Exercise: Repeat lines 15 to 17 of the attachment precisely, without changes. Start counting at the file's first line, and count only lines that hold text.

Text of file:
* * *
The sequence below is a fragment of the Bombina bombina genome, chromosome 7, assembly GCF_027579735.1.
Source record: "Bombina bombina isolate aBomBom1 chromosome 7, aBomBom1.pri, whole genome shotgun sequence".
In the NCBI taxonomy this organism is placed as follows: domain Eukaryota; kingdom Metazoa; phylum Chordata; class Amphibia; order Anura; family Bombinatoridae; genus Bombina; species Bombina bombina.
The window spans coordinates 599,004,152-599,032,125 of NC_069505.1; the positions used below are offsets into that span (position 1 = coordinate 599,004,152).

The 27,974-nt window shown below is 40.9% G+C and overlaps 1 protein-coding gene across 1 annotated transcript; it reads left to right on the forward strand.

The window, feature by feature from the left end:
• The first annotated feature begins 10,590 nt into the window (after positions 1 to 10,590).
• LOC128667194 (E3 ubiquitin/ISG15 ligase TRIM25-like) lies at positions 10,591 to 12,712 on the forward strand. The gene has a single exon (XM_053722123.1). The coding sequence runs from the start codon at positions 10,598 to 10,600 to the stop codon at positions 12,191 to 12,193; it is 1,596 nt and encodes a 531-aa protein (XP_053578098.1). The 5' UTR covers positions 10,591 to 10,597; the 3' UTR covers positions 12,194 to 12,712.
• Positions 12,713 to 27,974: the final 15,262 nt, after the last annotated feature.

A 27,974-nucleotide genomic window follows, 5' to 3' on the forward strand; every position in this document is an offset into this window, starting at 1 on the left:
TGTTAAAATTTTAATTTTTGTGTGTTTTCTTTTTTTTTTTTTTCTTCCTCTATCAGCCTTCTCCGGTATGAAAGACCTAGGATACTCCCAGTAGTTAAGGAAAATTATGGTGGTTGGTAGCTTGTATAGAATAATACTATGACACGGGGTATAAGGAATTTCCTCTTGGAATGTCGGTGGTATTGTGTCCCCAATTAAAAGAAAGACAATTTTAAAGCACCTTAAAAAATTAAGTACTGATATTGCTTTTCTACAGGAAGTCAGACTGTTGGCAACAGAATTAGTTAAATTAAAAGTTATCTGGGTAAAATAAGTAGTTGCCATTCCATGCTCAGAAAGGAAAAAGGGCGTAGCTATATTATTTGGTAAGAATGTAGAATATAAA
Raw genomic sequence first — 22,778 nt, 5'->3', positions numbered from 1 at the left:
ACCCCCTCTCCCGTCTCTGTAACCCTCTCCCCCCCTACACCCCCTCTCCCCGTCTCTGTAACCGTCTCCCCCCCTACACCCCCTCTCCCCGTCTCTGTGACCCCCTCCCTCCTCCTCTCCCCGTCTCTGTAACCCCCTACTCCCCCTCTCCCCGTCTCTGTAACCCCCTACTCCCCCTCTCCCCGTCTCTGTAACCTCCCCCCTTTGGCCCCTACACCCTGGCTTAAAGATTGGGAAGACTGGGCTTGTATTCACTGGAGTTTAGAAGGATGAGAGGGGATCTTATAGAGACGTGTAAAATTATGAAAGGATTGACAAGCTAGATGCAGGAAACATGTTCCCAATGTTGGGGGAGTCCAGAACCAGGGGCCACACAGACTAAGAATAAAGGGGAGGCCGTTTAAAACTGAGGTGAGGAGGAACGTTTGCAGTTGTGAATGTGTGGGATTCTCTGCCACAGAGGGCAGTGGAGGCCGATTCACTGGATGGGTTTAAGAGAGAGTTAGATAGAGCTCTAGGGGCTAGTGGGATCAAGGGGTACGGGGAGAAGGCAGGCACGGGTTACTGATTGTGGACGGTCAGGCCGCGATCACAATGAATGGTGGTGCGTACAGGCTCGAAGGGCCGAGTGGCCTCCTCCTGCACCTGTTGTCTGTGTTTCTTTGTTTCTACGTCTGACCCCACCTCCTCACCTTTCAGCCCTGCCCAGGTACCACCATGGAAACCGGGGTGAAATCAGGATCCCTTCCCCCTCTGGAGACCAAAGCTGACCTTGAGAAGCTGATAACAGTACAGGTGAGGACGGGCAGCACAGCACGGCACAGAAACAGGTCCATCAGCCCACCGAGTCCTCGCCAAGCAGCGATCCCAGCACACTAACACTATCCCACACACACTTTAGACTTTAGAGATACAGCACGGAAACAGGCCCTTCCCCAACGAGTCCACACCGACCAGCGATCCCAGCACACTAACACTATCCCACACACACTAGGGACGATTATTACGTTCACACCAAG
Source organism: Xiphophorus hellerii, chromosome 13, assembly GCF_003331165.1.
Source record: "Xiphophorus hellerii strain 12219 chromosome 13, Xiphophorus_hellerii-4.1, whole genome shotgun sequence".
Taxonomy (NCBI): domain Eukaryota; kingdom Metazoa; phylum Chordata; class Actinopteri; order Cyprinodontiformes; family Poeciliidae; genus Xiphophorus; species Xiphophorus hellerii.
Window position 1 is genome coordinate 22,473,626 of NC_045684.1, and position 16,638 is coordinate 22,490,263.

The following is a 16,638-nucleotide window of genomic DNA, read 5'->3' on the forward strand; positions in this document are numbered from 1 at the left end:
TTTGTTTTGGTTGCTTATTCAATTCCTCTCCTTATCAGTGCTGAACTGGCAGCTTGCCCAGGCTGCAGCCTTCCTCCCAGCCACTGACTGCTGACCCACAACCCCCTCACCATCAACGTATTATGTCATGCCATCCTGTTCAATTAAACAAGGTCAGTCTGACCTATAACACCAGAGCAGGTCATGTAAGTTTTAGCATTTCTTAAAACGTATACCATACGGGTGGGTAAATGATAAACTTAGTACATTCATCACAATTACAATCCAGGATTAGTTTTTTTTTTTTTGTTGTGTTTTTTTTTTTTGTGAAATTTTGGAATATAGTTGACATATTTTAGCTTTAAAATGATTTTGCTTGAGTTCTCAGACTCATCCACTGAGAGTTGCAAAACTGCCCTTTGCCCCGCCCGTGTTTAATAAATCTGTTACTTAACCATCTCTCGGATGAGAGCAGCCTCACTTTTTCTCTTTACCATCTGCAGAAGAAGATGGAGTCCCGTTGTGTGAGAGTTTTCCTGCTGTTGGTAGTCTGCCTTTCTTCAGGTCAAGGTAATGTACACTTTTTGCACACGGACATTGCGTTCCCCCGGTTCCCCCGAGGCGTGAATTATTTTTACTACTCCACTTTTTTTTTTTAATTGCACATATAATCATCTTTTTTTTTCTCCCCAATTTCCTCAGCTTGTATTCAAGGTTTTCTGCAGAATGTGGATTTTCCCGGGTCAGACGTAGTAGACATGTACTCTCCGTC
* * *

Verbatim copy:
Source record: "Xiphophorus hellerii strain 12219 chromosome 13, Xiphophorus_hellerii-4.1, whole genome shotgun sequence".
Taxonomy (NCBI): domain Eukaryota; kingdom Metazoa; phylum Chordata; class Actinopteri; order Cyprinodontiformes; family Poeciliidae; genus Xiphophorus; species Xiphophorus hellerii.
Window position 1 is genome coordinate 22,473,626 of NC_045684.1, and position 16,638 is coordinate 22,490,263.